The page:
National Anthem

Star-spangled Banner, The

The Star-spangled Banner, American national anthem, beginning, "O say can you see by the dawn's early light." The words were written by Francis Scott Key, a young Washington attorney who during the War of 1812 sailed to the British fleet to obtain the release of a captured American. Key was detained by the British and witnessed from ship the bombardment of Fort McHenry during the night of Sept. 13–14, 1814. Defended under the command of Major George Armistead, the fort withstood the attack, and the sight of the American flag flying at dawn inspired Key's verses, which were written on the way ashore in the morning.

After circulating as a handbill, the lyrics were published in a Baltimore newspaper on Sept. 20, 1814. The tune was taken from the English popular song "To Anacreon in Heaven." The original "Star-spangled Banner," as written by Key, had a much faster tempo than the version usually sung today, and was typically performed by a soloist rather than a massed group of people. The "Anacreontic" melody was used with lyrics adapted to a number of causes of the 19th cent, and it emerged, with Key's lyrics, as the most important American hymn during Reconstruction.

It was not until the 20th cent., however, that the melody and Key's words became inextricably connected as America's anthem. Their designation as such first became official by executive order of President Wilson in 1916, although the army and the navy had for some years regarded "The Star-spangled Banner" as the national anthem. Wilson's order was confirmed by act of Congress in 1931. The large flag that inspired the anthem, with 15 stars and stripes and originally 30-by-42-ft (9.1-by-12.8-m), has been in the collection of the Smithsonian Institution since 1907.

See studies by V. Weybright (1935), L. Taylor and J. Brodie (2008), and M. Ferris (2014).

The Columbia Encyclopedia, 6th ed. Copyright© 2015, The Columbia University Press.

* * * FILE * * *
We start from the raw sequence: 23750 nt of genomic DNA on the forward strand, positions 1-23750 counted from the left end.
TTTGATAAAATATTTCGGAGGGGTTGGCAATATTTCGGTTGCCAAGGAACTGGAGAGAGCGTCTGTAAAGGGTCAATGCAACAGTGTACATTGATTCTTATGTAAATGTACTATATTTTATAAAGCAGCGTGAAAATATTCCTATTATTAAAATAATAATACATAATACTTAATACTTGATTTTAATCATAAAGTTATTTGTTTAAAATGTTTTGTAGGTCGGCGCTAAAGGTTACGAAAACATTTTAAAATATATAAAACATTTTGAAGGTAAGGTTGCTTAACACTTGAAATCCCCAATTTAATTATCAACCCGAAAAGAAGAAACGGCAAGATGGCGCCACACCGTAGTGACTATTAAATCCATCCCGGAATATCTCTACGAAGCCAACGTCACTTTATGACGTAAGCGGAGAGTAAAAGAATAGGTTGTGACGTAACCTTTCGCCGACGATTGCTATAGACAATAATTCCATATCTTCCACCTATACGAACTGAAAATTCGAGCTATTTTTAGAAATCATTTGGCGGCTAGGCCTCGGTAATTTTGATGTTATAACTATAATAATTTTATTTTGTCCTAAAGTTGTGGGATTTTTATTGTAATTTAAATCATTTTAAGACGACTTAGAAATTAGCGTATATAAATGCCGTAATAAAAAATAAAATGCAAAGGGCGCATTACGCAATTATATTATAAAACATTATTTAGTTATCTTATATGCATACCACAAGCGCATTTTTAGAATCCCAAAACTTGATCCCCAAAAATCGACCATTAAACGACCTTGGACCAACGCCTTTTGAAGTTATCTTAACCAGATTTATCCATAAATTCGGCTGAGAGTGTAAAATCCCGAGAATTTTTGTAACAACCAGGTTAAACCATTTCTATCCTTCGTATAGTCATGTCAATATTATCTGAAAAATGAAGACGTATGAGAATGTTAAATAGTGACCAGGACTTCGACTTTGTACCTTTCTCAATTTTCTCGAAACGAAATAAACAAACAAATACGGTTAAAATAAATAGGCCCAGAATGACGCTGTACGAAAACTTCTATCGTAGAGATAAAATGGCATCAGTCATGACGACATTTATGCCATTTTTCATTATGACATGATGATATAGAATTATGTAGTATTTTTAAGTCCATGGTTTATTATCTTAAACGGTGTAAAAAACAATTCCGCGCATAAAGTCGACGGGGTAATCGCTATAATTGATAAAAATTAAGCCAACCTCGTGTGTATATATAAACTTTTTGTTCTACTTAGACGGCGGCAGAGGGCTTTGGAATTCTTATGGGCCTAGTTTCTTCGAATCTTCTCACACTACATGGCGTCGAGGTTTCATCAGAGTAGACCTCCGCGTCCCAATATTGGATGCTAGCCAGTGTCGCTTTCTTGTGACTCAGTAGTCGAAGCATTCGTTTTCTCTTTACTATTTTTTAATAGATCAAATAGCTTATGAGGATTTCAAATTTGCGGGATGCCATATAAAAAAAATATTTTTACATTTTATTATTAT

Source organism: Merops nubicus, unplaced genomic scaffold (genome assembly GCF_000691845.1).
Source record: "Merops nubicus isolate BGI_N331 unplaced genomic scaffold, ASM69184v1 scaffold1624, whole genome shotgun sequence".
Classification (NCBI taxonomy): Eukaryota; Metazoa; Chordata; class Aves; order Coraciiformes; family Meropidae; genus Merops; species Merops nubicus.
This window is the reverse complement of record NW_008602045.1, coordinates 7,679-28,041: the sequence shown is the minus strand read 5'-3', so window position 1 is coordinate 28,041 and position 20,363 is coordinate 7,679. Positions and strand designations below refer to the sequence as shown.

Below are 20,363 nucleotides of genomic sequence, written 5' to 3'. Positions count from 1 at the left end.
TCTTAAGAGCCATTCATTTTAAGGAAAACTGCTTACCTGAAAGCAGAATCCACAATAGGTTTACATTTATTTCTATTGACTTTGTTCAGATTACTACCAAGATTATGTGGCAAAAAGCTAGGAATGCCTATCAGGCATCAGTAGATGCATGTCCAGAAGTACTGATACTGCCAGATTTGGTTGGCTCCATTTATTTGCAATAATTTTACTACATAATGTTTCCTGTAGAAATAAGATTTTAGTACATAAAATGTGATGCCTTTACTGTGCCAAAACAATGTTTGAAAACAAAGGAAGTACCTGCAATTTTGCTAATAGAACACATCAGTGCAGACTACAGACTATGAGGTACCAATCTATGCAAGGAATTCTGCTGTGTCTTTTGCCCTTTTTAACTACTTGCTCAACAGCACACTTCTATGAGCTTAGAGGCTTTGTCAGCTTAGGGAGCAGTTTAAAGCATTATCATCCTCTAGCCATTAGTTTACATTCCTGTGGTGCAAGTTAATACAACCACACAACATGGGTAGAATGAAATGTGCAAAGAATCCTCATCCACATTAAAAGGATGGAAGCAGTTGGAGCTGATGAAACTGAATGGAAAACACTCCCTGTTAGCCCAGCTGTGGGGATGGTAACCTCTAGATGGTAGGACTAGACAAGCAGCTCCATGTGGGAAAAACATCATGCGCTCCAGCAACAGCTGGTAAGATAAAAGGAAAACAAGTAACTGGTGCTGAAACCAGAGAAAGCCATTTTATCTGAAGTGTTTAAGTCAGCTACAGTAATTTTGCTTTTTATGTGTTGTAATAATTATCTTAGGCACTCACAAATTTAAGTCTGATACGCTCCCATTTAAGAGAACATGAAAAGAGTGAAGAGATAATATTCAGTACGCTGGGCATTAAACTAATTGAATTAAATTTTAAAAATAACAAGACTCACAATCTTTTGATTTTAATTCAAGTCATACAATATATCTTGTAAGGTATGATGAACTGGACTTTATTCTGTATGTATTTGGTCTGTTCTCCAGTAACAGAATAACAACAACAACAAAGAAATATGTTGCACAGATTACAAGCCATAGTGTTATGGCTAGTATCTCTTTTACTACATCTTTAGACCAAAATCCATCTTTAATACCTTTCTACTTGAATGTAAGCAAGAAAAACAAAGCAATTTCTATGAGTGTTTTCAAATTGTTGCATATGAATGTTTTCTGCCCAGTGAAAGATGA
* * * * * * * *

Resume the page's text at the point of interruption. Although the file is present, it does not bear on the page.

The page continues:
National Anthem: Selected full-text books and articles

America the Beautiful: The Stirring True Story behind Our Nations's Favorite Song By Lynn Sherr Public Affairs, 2001
Librarian’s tip: "The Anthem" begins on p. 81
War and American Popular Culture: A Historical Encyclopedia By M. Paul Holsinger Greenwood Press, 1999
Librarian’s tip: "The Star Spangled Banner" begins on p. 51
Early American Sheet Music: Its Lure and Its Lore, 1768-1889 By Harry Dichter; Elliott Shapiro R.R. Bowker Co., 1941
Librarian’s tip: "Star Spangled Banner" begins on p. 34
FREE! The Story of the American Hymn By Edward S. Ninde Abingdon Press, 1921
Librarian’s tip: "Francis Scott Key 1779-1843" begins on p. 134
The War of 1812: America at War By Miriam Greenblatt Facts on File, 1994
Librarian’s tip: Chap. 7 "O'er the Land of the Free"
Confederate Music By Richard B. Harwell University of North Carolina Press, 1950
Librarian’s tip: Chap. Five "Farewell to the Star Spangled Banner"
O Say Can You Sing? By Kauffman, Bill The American Enterprise, Vol. 14, No. 7, October-November 2003
FREE! Tchaikovsky and His Contemporaries: A Centennial Symposium By Alexandar Mihailovic Greenwood Press, 1999
Librarian’s tip: Chap. 14 "Tchaikovsky, the Tsars, and the Tsarist National Anthem"
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